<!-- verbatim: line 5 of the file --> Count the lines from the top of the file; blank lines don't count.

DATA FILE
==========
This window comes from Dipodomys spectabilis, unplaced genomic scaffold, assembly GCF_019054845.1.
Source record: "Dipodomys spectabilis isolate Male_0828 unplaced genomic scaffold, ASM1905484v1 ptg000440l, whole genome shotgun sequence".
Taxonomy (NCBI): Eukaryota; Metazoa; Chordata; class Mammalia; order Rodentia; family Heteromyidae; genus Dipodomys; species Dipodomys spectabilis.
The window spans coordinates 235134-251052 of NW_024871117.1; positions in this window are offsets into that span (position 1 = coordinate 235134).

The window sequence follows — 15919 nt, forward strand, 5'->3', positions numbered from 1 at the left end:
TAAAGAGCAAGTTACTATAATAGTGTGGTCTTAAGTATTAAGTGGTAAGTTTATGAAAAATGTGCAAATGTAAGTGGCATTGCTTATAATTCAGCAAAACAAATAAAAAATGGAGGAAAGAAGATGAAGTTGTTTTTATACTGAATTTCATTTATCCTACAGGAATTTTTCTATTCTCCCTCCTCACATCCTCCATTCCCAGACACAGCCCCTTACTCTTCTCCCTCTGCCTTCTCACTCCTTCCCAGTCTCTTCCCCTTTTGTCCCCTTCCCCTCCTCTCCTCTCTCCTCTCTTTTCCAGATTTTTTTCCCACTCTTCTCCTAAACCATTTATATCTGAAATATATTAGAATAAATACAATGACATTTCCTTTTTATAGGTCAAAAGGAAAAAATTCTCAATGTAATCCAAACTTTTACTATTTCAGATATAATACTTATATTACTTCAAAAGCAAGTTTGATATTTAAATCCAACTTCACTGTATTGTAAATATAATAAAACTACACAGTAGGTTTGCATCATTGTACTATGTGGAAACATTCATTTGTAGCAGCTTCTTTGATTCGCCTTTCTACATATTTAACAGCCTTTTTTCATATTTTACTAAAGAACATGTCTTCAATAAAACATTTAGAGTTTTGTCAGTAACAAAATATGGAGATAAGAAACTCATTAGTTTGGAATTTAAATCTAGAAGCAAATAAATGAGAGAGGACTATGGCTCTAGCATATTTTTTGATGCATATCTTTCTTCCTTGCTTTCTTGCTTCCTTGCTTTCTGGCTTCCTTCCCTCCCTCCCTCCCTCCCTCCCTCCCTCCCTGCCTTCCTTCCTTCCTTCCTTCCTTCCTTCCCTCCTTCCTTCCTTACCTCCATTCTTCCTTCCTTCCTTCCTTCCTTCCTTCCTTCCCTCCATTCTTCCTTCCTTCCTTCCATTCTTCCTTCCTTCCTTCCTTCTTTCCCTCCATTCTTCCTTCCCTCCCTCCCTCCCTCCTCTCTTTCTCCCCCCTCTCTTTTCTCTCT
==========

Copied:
The window sequence follows — 15919 nt, forward strand, 5'->3', positions numbered from 1 at the left end: